HC Deb 29 February 1916 vol 80 cc880-2
62. Sir A. MARKHAM

asked the Chancellor of the Exchequer if he will say in the case of a company whose financial year ends on 31st December, but which notwithstanding makes out a half-yearly balance sheet on 30th June not signed by the auditors of the company, whether, for the purpose of the Excess Profits Tax, the accounts will be taken on the basis of two half-years ending 30th June instead of for the financial years of the company ending 31st December: whether he is aware that many companies have taken their financial year for Income Tax purposes as the basis for this tax and made their declaration under the Act accordingly; whether instructions have now been issued that this basis is not to be followed, but that where a company has made out half-yearly accounts for the purposes of the directors not signed by the auditors nor issued to the shareholders the two half-yearly accounts are still to be taken instead of the company's financial year; and will he say whether this will necessitate the reopening of the Income Tax assessments for three years, which in the case of collieries extend over five years, or whether assessments made for the purposes of Income Tax are not to be taken into account as a determining factor?


Under the provisions of Section 38 (2) of the Finance (No. 2) Act, 1915, the accounting period is taken as a half-year where that is the period for which the accounts of the trade or business have been made up, the question whether in a particular case they are so made up being one for determination on the facts. Many companies have rightly adopted their financial year as taken for Income Tax purposes, where that year coincides with the period for which accounts have been made up, and no instructions have been issued beyond those necessary to carry out these statutory principles. For the purposes of Excess Profits Duty the profits of the several periods of account fall to be separately determined, but this does not involve any reopening of Income Tax assessments.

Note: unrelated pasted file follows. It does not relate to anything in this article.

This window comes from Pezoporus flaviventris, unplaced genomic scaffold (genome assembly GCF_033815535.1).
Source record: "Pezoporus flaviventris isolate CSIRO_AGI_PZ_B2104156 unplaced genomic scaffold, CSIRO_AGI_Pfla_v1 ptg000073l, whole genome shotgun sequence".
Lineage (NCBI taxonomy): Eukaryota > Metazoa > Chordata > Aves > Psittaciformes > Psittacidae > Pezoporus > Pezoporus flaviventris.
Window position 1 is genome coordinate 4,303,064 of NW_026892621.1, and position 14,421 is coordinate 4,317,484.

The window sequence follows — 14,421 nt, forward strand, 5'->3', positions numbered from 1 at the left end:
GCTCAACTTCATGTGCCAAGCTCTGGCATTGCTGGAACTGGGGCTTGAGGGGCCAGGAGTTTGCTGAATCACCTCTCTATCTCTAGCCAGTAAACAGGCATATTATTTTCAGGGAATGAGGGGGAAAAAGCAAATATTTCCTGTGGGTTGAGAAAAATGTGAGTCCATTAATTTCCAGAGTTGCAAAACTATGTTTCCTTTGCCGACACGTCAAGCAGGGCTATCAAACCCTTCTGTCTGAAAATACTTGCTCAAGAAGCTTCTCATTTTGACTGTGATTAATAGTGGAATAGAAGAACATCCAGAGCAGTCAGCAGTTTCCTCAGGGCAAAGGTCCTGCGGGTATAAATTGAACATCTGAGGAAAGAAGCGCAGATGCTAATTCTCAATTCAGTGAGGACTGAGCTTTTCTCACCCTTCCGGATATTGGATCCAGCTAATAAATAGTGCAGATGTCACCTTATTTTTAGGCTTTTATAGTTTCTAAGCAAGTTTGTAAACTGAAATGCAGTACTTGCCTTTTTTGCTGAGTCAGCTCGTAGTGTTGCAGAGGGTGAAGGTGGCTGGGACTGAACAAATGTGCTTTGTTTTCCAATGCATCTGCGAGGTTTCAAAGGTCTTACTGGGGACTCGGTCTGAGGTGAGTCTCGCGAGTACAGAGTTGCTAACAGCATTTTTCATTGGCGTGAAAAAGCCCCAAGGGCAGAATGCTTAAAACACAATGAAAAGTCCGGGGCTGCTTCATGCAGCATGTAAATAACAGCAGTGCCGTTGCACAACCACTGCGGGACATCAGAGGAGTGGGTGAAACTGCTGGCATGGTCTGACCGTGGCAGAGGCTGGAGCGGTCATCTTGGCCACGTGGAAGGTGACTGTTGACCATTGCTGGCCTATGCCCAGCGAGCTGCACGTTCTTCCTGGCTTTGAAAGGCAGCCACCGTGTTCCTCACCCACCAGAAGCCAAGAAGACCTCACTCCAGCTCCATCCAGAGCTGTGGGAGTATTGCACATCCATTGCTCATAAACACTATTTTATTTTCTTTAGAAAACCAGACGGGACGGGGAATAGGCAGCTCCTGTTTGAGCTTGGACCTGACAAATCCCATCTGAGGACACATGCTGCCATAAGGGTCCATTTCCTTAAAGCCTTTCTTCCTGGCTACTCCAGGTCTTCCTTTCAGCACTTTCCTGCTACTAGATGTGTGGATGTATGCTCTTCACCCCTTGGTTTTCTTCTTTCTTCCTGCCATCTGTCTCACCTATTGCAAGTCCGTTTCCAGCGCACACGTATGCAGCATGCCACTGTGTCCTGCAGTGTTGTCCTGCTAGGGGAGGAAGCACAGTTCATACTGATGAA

What is the meaning of this answer of my right hon. Friend. I asked a specific question whether in the case of companies that made up their balance sheets for the financial year ended 31st December all accounts will be taken for the pre-war standard for the whole year or two half-years? The right hon. Gentleman has not answered that. Is he aware that there is an amount of chaos all over the country on this matter and that every commercial company has taken the year and not the two half-years?


I refer the hon. Baronet to the last part of my answer, in which I say: The accounting period is taken as a half-year, where that is the period for which the accounts of the trade or business have been made up.


Is the right hon. Gentleman aware that nearly all the companies and auditors have taken the financial year of the company and not the two half-years and made the accounts to the Treasury on that basis?


I am not aware of that.


Do I under stand my right hon. Friend to say that whether stock has been taken or not the accounting period will be taken as the half-year, because, as he knows, many companies and firms—


The hon. Member is arguing the question.